A reader wrote me with an interesting comment on how to solve the problem of casual versus hardcore gamers. Right now the casual gamers complain if Blizzard spends too much developer time in making a top end raid dungeon like Sunwell Plateau, because they will never see it. And the reason why they will never see it is that success in raids is a pretty binary affair: either you kill the boss who drops the loot, or you don't. Now compare that to a game of golf: Both the best and the worst player can play on the same course. They don't compete directly against each other, they compete against the environment, but there isn't a minimum skill level to advance. The good golfer might make a birdie, one stroke under par, and the really, really bad golfer might need 10 strokes over par. But eventually his ball will be in the hole and he'll advance to the next hole. Even if the course is Augusta, or some other very hard place.
I wonder if that system could somehow be applied to MMORPG raiding. For example the monsters could become a bit easier every time the raid wipes, until at some point it is of the good difficulty level for the raid group attempting it. Of course the reward system would have to be changed completely, into some point system like PvP. The less wipes you need to kill a boss, the more points you get, and then there is a vendor somewhere who sells you epics for those points.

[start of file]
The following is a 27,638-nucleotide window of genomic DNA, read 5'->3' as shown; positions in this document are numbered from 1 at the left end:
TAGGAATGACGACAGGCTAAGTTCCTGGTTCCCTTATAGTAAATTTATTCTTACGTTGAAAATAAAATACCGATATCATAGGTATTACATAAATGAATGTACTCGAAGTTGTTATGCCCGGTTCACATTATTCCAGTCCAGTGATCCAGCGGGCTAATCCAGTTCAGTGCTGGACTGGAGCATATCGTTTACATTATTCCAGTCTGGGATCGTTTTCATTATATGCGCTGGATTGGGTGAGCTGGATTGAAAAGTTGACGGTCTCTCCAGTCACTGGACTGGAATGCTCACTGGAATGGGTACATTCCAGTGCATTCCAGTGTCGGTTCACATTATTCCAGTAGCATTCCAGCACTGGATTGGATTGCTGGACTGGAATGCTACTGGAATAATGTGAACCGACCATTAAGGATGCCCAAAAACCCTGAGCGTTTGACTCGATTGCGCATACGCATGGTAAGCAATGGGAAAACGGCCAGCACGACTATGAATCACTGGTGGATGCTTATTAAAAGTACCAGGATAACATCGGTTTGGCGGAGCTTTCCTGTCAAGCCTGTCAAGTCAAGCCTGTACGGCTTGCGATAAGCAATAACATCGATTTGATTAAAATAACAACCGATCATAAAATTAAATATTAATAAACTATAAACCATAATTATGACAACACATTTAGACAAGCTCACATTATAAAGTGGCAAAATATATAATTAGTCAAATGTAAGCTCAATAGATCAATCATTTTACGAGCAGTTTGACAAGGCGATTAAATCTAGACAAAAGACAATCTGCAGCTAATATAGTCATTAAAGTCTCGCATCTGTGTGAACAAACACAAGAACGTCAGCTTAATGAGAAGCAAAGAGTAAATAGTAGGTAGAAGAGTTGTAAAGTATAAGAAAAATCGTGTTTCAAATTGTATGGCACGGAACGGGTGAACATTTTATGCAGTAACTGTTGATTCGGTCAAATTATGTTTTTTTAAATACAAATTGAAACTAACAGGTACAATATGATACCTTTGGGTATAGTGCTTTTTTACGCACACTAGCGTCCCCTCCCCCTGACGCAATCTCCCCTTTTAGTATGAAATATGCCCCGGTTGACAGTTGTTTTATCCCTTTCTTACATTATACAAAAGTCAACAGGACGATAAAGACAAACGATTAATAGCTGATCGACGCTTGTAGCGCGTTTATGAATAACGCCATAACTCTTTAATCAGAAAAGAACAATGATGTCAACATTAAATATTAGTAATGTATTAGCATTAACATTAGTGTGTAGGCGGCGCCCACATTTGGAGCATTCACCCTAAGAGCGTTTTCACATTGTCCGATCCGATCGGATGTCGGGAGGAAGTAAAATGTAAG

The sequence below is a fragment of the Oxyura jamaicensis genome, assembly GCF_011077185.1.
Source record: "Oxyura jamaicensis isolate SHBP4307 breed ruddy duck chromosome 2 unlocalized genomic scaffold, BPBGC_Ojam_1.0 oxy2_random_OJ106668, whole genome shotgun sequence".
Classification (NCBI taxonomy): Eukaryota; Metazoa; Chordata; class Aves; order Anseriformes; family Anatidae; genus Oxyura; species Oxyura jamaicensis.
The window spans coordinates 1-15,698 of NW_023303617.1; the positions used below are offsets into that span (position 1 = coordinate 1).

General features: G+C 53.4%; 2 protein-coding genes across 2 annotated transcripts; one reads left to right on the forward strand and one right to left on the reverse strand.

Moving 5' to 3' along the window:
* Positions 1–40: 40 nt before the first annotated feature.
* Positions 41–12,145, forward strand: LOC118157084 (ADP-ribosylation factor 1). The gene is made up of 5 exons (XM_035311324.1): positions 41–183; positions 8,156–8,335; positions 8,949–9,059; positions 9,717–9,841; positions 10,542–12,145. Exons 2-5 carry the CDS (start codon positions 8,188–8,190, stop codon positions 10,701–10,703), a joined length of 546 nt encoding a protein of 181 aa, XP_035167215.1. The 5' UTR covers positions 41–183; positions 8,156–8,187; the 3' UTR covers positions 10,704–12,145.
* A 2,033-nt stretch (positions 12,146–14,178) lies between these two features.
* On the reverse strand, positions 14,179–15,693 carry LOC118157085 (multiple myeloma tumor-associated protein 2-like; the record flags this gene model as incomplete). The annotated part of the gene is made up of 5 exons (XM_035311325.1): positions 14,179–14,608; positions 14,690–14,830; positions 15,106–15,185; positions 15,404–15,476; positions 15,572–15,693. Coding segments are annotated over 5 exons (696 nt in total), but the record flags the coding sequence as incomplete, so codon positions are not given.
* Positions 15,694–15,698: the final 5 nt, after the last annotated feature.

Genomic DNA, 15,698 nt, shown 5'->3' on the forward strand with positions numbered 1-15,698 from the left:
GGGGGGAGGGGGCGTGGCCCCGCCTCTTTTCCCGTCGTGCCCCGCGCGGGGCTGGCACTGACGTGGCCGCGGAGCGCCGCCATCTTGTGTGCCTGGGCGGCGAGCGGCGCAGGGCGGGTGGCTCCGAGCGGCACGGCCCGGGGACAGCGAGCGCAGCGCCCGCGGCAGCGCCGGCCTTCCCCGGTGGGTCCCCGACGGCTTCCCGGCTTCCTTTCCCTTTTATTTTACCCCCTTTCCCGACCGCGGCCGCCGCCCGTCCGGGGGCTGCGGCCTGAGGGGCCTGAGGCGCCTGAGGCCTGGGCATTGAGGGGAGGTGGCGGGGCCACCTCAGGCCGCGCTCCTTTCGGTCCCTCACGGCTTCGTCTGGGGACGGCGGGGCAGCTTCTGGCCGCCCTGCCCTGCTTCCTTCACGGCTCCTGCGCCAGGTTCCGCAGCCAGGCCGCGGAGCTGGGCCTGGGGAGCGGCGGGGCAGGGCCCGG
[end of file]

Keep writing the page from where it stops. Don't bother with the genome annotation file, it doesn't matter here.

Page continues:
In a lesser way something similar already exists in Zul'Aman, with the timers. If you kill the bosses faster than the timer, you get more rewards. At least that increases the number of possible scores from 2 to 3: fail totally, kill boss slowly, kill boss in time. But that still isn't perfect, because there are still quite a lot of raid groups who never see the end of ZA. On a golf course everyone eventually reaches the 18th hole. Why shouldn't that be possible in a MMORPG.